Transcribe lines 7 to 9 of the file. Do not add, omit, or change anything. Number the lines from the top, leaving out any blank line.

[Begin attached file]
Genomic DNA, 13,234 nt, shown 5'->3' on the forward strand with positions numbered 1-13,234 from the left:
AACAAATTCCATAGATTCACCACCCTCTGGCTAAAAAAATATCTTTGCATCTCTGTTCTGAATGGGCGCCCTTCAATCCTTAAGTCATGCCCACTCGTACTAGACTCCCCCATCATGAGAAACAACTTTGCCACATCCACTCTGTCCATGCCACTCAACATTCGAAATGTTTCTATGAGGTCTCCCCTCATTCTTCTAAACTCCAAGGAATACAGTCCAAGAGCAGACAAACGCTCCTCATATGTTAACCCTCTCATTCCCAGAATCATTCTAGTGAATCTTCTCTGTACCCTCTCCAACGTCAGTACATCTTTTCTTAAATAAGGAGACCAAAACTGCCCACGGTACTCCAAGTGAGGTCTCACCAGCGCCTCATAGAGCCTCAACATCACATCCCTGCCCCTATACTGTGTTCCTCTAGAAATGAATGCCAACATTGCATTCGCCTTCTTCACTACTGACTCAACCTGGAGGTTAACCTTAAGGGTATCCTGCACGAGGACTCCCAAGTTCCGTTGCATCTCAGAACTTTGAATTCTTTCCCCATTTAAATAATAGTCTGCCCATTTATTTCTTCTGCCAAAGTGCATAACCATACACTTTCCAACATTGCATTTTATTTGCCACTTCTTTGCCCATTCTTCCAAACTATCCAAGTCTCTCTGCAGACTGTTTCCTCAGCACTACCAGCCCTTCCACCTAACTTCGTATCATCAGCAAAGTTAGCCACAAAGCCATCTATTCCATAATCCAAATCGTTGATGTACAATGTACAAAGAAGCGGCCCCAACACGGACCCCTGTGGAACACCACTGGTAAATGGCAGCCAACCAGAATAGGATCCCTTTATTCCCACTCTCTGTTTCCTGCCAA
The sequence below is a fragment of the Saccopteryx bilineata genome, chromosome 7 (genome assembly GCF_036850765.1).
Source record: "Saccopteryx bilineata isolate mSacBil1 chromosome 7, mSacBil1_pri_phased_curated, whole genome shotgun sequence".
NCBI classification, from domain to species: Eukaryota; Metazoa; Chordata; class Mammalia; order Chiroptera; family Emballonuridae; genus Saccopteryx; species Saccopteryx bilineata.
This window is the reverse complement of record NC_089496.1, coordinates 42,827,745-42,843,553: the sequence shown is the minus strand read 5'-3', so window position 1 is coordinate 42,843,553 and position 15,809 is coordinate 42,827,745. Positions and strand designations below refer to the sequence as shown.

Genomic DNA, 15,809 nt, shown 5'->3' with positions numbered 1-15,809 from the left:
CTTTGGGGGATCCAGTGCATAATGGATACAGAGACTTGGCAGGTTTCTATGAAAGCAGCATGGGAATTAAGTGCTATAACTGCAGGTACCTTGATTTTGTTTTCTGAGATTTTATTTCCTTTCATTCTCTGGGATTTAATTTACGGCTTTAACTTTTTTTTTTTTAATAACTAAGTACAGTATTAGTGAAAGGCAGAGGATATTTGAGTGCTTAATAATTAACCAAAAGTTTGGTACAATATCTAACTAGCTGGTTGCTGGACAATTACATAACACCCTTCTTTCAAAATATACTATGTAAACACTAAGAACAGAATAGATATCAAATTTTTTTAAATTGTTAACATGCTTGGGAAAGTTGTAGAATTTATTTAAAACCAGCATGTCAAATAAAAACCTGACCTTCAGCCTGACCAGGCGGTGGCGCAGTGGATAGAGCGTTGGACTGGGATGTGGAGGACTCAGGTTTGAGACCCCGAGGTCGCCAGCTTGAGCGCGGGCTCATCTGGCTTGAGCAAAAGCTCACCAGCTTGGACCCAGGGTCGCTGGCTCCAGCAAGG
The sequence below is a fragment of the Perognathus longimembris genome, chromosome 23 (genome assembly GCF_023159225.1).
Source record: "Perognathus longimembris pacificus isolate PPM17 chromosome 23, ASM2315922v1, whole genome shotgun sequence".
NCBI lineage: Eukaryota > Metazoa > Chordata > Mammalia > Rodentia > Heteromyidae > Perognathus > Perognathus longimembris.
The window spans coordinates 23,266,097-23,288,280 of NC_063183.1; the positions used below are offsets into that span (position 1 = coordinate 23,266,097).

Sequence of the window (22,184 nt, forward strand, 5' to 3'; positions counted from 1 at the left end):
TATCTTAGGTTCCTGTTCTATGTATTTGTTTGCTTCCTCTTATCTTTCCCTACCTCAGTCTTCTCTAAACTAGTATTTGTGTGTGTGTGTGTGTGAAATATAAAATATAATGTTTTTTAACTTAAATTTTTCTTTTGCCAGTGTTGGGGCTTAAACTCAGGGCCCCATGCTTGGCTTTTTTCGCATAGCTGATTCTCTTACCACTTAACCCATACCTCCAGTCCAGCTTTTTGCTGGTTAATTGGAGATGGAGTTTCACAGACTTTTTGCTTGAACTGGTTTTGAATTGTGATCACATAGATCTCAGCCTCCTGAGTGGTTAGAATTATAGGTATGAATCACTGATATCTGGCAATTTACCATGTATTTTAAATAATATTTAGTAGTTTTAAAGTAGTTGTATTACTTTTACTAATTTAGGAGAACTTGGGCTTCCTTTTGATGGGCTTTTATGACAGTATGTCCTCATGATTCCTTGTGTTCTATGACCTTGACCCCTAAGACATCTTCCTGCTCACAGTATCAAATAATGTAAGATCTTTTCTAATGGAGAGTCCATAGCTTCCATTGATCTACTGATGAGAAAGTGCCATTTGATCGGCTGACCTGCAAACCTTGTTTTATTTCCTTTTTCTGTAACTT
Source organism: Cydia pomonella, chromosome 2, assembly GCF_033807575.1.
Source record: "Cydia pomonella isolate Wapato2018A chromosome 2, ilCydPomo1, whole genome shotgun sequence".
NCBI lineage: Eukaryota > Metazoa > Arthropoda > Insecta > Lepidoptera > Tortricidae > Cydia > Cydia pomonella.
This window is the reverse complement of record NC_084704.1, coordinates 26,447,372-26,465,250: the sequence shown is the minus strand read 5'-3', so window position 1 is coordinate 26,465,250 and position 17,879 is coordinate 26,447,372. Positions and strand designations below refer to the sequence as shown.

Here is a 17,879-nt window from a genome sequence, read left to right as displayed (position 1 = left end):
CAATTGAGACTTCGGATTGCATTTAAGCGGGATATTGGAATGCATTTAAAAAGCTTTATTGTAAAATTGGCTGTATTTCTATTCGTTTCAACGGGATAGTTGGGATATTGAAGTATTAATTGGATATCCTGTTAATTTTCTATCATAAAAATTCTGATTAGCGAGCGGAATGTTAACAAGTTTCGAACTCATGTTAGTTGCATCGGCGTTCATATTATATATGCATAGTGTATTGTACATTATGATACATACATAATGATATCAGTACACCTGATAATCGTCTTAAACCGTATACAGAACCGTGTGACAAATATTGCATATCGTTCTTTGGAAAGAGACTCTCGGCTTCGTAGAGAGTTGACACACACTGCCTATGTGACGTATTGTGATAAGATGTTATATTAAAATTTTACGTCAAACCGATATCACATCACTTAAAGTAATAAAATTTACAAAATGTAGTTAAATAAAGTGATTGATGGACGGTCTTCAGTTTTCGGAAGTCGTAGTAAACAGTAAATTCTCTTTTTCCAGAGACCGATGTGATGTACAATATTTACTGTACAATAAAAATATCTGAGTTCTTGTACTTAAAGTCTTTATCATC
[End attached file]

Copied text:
Genomic DNA, 15,809 nt, shown 5'->3' with positions numbered 1-15,809 from the left:
CTTTGGGGGATCCAGTGCATAATGGATACAGAGACTTGGCAGGTTTCTATGAAAGCAGCATGGGAATTAAGTGCTATAACTGCAGGTACCTTGATTTTGTTTTCTGAGATTTTATTTCCTTTCATTCTCTGGGATTTAATTTACGGCTTTAACTTTTTTTTTTTTAATAACTAAGTACAGTATTAGTGAAAGGCAGAGGATATTTGAGTGCTTAATAATTAACCAAAAGTTTGGTACAATATCTAACTAGCTGGTTGCTGGACAATTACATAACACCCTTCTTTCAAAATATACTATGTAAACACTAAGAACAGAATAGATATCAAATTTTTTTAAATTGTTAACATGCTTGGGAAAGTTGTAGAATTTATTTAAAACCAGCATGTCAAATAAAAACCTGACCTTCAGCCTGACCAGGCGGTGGCGCAGTGGATAGAGCGTTGGACTGGGATGTGGAGGACTCAGGTTTGAGACCCCGAGGTCGCCAGCTTGAGCGCGGGCTCATCTGGCTTGAGCAAAAGCTCACCAGCTTGGACCCAGGGTCGCTGGCTCCAGCAAGG
The sequence below is a fragment of the Perognathus longimembris genome, chromosome 23 (genome assembly GCF_023159225.1).